Image Processing on Linux
I've covered several scientific packages in this space that generate nice graphical representations of your data and work, but I've not gone in the other direction much. So in this article, I cover a popular image processing package called ImageJ. Specifically, I am looking at Fiji, an instance of ImageJ bundled with a set of plugins that are useful for scientific image processing.
The name Fiji is a recursive acronym, much like GNU. It stands for "Fiji Is Just ImageJ". ImageJ is a useful tool for analyzing images in scientific research—for example, you may use it for classifying tree types in a landscape from aerial photography. ImageJ can do that type categorization. It's built with a plugin architecture, and a very extensive collection of plugins is available to increase the available functionality.
The first step is to install ImageJ (or Fiji). Most distributions will have a package available for ImageJ. If you wish, you can install it that way and then install the individual plugins you need for your research. The other option is to install Fiji and get the most commonly used plugins at the same time. Unfortunately, most Linux distributions will not have a package available within their package repositories for Fiji. Luckily, however, an easy installation file is available from the main website. It's a simple zip file, containing a directory with all of the files required to run Fiji. When you first start it, you get only a small toolbar with a list of menu items (Figure 1).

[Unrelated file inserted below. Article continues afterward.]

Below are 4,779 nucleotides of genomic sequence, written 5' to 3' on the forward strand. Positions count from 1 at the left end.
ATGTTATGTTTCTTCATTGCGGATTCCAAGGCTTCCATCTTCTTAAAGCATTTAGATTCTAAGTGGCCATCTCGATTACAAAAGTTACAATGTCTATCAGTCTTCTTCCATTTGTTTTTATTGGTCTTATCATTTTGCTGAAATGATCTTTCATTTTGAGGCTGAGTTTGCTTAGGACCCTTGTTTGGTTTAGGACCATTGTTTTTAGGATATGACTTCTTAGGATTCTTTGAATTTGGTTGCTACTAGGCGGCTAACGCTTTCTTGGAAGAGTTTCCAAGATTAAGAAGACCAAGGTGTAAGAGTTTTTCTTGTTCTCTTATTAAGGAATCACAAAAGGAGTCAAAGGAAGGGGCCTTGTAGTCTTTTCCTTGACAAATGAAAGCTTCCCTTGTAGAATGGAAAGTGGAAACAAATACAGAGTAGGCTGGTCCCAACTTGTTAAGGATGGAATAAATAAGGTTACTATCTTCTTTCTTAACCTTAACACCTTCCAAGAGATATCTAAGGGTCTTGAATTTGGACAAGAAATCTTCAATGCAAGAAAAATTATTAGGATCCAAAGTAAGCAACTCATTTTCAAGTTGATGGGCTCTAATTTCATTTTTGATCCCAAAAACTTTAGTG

Figure 1. You get a very minimal interface when you first start Fiji.
If you don't already have some images to use as you are learning to work with ImageJ, the Fiji installation includes several sample images. Click the File→Open Samples menu item for a dropdown list of sample images (Figure 2). These samples cover many of the potential tasks you might be interested in working on.